We can ‘try’ not to let work affect us at home, and vice versa. But they’re not mutually exclusive, so it’s important to create and contribute to an environment supporting our mental health in both arenas.

Stress

Engine close upStress is the body’s natural response to a stressor that disturbs our ‘normal’ state of being, and it’s our natural, built-in response to danger – perceived or real. You might not be running from tigers in a jungle, but the body can’t tell the difference between a real or perceived threat, so it responds in the same way – with an increase in the stress hormone, cortisol. It prepares you to ‘fight, flee or freeze’. Your heart may beat faster, and your breathing rate may increase. You may start to sweat. Your thoughts may start to race.

Your thoughts alone can drive this bodily response. If you’ve got a client storming into a workshop demanding to know why their aircraft isn’t ready, your brain treats that as a threat. Other factors in your environment – such as weather impacting deadlines – can drive your stress response. And self-imposed pressure to deliver flawless results can also prompt you to experience that cortisol spike.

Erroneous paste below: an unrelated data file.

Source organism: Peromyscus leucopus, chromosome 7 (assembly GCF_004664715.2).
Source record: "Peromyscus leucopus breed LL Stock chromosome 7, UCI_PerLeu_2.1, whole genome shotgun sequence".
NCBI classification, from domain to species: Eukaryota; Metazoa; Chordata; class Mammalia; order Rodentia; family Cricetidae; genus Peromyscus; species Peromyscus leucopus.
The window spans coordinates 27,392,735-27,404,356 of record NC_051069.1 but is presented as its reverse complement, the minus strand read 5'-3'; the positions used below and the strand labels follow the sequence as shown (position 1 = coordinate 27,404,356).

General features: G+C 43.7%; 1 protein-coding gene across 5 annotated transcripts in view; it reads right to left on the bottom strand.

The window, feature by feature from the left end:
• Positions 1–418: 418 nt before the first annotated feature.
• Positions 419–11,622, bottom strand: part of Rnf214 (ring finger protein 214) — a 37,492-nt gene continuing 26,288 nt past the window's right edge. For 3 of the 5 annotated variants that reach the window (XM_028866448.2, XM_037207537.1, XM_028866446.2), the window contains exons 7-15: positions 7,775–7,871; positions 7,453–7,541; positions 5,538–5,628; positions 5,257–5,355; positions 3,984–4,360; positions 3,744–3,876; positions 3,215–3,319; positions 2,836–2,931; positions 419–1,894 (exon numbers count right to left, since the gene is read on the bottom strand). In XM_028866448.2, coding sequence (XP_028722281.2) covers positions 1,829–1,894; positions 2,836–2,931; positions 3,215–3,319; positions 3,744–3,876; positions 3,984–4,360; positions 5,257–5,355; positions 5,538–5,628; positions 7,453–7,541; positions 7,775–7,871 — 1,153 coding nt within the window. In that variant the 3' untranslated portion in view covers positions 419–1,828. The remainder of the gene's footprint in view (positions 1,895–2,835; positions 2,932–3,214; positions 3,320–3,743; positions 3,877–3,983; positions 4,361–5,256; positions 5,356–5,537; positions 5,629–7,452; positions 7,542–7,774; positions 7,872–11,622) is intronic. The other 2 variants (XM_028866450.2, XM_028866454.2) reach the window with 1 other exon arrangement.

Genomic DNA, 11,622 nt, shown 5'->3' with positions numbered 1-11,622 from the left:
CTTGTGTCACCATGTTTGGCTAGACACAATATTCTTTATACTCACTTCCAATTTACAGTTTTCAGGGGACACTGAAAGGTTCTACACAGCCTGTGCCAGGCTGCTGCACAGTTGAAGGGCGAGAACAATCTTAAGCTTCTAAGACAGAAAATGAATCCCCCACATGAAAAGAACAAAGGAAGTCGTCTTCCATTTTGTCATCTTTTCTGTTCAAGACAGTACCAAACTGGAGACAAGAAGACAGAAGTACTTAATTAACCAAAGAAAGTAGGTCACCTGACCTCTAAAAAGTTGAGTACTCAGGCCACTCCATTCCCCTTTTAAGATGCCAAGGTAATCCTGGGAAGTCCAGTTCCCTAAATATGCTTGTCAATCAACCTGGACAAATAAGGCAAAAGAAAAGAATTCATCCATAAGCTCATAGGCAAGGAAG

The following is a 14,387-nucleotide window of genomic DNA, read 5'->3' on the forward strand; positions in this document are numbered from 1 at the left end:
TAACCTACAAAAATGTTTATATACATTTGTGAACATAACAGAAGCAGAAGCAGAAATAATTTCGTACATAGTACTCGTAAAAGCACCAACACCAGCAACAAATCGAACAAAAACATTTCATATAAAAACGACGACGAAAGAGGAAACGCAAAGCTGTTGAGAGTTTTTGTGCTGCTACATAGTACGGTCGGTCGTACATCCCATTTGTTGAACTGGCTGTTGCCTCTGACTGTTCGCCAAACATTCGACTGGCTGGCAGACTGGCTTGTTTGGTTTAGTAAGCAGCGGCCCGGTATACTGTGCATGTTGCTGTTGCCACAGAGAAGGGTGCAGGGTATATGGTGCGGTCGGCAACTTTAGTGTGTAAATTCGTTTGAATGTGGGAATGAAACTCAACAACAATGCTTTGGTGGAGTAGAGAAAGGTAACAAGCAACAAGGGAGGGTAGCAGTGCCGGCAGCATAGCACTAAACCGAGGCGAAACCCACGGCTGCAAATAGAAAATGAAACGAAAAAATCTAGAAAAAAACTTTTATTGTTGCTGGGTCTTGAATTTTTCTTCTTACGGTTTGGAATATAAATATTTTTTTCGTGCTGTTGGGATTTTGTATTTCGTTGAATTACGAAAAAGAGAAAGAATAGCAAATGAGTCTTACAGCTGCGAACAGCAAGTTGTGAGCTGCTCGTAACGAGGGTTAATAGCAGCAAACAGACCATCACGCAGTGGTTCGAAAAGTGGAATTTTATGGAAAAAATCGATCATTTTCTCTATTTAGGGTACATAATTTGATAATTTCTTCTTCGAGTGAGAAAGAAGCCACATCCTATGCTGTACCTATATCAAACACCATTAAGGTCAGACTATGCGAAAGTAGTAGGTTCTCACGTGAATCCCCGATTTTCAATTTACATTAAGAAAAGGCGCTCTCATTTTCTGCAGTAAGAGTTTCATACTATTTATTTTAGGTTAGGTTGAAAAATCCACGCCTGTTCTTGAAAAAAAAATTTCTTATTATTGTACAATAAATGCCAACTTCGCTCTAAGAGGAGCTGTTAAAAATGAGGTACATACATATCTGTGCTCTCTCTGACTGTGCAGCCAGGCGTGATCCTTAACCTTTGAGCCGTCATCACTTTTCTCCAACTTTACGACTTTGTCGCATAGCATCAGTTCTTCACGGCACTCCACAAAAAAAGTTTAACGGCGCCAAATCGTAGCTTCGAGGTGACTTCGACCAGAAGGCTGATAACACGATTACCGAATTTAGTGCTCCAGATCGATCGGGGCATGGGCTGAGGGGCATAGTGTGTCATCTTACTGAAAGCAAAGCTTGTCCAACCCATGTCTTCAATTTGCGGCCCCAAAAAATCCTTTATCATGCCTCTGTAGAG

It takes practice to calm these responses down in the moment, and reassure your brain and body that it’s not a life-threatening situation.

A small level of short-lived stress can be helpful for motivation day to day, but when you’re under a lot of stress and cortisol doesn’t have the opportunity to decrease, it has serious mental and physical health implications – heart disease being the most common. Stress is a double-edged sword.

Being stressed makes you stress about being stressed so it’s important to take breaks, rest, sleep well, and mitigate and manage stressors to give your body and brain a break.

High mental workload

Engineer sitting in cockpit of small planeMental workload is the mental demand (effort) placed on you. Confusing or bad task design, seemingly endless lists of things to do with not enough time to do them, approaching deadlines, being under-resourced, or having to complete complex tasks (with high demands on your attention) all add to your mental workload.